The recast WEEE Directive
First introduced at the end of 2006 with collections beginning in mid-2007, the aim of the original WEEE Regulations was to reduce the amount of electrical and electronic goods going to landfill and improve recovery and recycling rates of these products.
However, the system encountered various problems as a result of inherent flaws in these original regulations. In particular, the origin and treatment of WEEE was neither clear nor auditable for the stakeholders involved. This, coupled with the “must buy” market for WEEE evidence unfortunately created a distorted marketplace where WEEE evidence notes were excessively traded at prices that were often not reflective of the true costs that producers should pay.
The new, improved recast WEEE Directive, which was transposed into UK law in December 2013, taking effect from January 1st 2014, recognised the importance of capturing, counting and properly treating WEEE from all sources. The new, higher collection and recovery targets were defined in the Directive and a clause was included to enable member states to make use of ‘substantiated estimates for WEEE’. This is WEEE that is collected and treated but not necessarily currently ‘officially’ recorded.
As a result of some key changes in the UK Regulations introduced by BIS, there is now a much clearer audit trail for WEEE in the UK. The new WEEE regulations were designed to create a fairer, more transparent arena for recycling WEEE. Being able to efficiently audit WEEE treatment has created an environment where those financing WEEE collection and treatment can start to influence the quality of WEEE treatment. And the elimination of evidence trading has, according to BIS figures, allowed for a price correction with costs reduced closer to what it refers to as ‘the true cost of compliance’.
Since adopting the new WEEE regulations, the visibility of the WEEE treatment route has improved for everyone involved. Each producer compliance scheme now knows who their suppliers and treatment partners are (and vice versa), and both parties have benefited from having an improved influence over the quality of treatment. Following a year under the new regulations, it has become increasingly clear that a combination of these changes have helped to start rebalancing the system.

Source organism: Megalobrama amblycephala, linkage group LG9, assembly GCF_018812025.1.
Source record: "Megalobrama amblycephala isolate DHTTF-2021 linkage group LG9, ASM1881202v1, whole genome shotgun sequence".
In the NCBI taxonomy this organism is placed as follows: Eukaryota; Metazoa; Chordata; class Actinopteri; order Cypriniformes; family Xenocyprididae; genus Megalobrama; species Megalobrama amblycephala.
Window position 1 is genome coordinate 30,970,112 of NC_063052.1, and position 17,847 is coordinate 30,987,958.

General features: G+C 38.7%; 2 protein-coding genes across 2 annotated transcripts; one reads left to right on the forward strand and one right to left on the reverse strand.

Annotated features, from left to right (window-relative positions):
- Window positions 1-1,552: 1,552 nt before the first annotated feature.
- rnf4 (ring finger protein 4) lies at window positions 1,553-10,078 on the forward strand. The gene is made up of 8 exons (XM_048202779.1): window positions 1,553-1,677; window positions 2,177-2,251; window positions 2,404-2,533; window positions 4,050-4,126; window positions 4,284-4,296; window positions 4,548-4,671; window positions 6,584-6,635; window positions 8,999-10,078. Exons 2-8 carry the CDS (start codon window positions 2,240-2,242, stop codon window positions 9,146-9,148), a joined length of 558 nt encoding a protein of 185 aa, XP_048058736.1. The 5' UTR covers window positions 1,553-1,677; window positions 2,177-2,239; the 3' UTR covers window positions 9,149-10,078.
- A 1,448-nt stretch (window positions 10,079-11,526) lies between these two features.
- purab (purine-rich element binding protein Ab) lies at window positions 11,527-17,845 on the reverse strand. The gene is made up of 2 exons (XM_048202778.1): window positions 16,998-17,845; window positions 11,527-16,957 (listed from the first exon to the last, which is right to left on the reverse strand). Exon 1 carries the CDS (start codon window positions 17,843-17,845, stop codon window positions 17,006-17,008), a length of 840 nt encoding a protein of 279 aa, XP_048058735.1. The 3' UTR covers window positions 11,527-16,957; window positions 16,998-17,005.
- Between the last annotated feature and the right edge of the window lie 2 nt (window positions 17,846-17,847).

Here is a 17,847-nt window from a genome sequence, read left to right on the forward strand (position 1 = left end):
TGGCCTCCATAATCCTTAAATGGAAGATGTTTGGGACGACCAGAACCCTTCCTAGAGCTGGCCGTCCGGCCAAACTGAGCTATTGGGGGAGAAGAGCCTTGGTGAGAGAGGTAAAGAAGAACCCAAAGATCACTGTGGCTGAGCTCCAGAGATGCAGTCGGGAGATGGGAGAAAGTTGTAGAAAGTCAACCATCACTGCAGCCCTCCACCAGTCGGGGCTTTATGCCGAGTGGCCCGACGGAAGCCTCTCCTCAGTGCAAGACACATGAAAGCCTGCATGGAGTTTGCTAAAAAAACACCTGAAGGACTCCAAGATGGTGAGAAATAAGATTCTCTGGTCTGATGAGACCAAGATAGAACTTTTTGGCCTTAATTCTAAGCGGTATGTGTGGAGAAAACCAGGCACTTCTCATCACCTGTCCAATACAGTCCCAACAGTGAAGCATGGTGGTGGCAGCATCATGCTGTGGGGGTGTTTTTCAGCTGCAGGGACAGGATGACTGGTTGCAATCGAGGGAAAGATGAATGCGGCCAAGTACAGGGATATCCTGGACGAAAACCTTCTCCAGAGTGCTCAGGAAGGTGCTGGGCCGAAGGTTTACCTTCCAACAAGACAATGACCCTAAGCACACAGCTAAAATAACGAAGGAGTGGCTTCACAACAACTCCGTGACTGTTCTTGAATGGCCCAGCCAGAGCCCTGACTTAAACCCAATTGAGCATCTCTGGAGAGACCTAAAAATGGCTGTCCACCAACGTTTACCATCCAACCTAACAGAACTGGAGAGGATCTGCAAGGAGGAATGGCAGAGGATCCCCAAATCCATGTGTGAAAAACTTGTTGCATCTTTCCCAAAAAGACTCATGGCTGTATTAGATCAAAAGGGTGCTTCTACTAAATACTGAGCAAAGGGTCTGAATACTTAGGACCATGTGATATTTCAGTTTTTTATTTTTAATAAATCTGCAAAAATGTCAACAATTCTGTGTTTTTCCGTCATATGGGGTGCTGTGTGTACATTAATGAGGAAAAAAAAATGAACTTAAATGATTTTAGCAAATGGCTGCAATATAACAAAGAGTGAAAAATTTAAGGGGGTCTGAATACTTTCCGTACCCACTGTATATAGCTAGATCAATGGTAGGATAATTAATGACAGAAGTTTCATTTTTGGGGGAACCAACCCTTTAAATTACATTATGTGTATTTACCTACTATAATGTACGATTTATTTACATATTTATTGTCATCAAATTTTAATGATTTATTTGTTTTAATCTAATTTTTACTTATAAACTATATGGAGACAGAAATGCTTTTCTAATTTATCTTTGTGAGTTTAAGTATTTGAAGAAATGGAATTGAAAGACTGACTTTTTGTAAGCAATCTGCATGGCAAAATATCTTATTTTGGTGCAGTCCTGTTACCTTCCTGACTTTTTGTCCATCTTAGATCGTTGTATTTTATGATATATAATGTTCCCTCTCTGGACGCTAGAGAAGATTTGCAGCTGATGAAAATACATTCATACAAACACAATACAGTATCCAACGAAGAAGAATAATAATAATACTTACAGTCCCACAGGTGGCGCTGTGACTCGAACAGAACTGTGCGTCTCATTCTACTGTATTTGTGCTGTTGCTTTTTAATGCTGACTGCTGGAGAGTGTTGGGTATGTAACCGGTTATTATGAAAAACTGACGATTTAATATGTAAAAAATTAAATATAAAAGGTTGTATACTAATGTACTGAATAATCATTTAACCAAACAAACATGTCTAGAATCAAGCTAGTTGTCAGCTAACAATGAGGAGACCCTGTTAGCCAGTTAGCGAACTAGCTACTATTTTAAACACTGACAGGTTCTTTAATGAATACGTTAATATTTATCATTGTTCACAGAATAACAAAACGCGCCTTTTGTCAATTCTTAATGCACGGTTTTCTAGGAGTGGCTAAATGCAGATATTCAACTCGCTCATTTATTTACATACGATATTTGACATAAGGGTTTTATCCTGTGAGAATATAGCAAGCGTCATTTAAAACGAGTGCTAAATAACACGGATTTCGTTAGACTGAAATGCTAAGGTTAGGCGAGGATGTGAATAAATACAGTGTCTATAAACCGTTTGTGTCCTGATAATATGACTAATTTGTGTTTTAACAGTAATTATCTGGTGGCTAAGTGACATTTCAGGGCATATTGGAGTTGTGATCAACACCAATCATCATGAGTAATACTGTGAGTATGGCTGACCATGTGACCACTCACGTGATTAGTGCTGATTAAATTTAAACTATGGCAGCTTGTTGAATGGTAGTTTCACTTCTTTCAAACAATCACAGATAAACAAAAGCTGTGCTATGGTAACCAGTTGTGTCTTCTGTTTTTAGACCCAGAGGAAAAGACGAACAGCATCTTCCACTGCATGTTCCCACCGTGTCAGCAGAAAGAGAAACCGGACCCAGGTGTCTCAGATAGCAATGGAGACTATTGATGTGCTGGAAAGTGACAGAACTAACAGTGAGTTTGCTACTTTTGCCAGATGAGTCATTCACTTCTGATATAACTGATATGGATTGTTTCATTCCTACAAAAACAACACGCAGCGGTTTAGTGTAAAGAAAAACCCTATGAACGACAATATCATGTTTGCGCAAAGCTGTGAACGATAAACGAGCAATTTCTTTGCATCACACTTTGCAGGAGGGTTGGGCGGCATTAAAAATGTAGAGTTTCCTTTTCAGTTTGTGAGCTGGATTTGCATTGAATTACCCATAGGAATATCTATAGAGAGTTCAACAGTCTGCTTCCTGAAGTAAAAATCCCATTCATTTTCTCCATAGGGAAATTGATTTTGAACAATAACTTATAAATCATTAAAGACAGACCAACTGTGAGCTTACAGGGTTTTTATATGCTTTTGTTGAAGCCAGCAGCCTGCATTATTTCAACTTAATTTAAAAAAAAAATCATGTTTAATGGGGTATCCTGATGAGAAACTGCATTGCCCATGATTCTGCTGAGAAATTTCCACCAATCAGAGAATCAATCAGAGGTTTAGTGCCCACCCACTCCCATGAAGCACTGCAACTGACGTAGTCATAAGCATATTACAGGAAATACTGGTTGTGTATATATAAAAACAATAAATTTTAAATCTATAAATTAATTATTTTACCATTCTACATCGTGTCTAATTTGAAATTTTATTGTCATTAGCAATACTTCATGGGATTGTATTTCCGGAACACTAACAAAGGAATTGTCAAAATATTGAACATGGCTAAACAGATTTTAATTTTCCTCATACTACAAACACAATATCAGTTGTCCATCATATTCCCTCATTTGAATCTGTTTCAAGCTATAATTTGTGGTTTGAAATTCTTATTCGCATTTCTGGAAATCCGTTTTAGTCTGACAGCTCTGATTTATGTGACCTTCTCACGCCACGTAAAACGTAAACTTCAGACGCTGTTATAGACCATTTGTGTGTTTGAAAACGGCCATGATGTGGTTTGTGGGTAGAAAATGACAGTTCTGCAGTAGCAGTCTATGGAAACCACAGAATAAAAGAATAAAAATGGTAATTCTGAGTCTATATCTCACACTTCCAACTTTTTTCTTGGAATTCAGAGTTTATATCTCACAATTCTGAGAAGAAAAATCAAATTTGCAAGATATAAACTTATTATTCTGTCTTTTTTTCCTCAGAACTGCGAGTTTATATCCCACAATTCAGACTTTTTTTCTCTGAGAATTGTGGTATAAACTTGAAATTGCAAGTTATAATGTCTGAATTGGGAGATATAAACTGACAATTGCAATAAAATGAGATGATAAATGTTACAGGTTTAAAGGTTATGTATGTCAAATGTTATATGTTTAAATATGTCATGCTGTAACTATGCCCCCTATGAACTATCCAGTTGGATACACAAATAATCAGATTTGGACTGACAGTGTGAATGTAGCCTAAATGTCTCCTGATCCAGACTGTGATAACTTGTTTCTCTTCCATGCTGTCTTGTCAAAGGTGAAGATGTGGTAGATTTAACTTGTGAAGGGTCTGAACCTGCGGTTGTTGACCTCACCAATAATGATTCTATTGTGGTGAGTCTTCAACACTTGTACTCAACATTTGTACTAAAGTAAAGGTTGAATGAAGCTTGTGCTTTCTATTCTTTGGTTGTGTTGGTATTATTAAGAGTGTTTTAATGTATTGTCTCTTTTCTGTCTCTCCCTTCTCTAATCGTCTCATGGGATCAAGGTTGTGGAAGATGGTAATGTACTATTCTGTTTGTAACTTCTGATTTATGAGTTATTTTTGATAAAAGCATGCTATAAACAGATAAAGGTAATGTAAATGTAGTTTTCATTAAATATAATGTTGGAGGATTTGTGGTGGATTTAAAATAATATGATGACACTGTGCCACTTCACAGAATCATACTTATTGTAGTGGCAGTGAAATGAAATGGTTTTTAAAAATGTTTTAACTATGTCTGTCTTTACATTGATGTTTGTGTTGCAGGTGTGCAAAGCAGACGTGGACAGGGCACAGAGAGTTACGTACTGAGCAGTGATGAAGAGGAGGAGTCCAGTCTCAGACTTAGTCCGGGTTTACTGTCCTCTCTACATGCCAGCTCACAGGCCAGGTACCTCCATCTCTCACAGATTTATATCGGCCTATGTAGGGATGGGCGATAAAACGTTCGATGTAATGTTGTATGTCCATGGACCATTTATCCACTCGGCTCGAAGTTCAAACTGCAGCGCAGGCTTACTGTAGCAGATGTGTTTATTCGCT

The 2015 UK target set by BIS, for producers through their schemes, is just over 500,000 tonnes. However, this target doesn’t represent the full picture – it only shows one route through which WEEE is recycled. There are others, such as non-obligated WEEE, which is dealt with directly by ends users and not classed as producer responsible, as well as WEEE that is collected and treated in the multi-million tonne scrap metal market. Moving forward, it will be important to count all acceptable routes, if the UK is to meet the increasing target for WEEE collection.
According to 2014 WRAP figures gained from an extensive sampling study, there is a 95% level of certainty that between 381,000 and 597,000 tonnes of large household appliances (Category 1 WEEE) is present in the general scrap metal stream. The study by WRAP highlights many WEEE channels, making it a more accurate representation of WEEE flows.
New increasing targets are on the horizon, and from 2016, the target becomes 45% relative to EEE put on the market. From 2019, the WEEE target is planned to be 65% of EEE put on the market, or 85% of WEEE generated (according to recent methodology being developed by the European Commission). With targets such as these in place, counting WEEE collection through all acceptable channels, is looking more necessary than ever.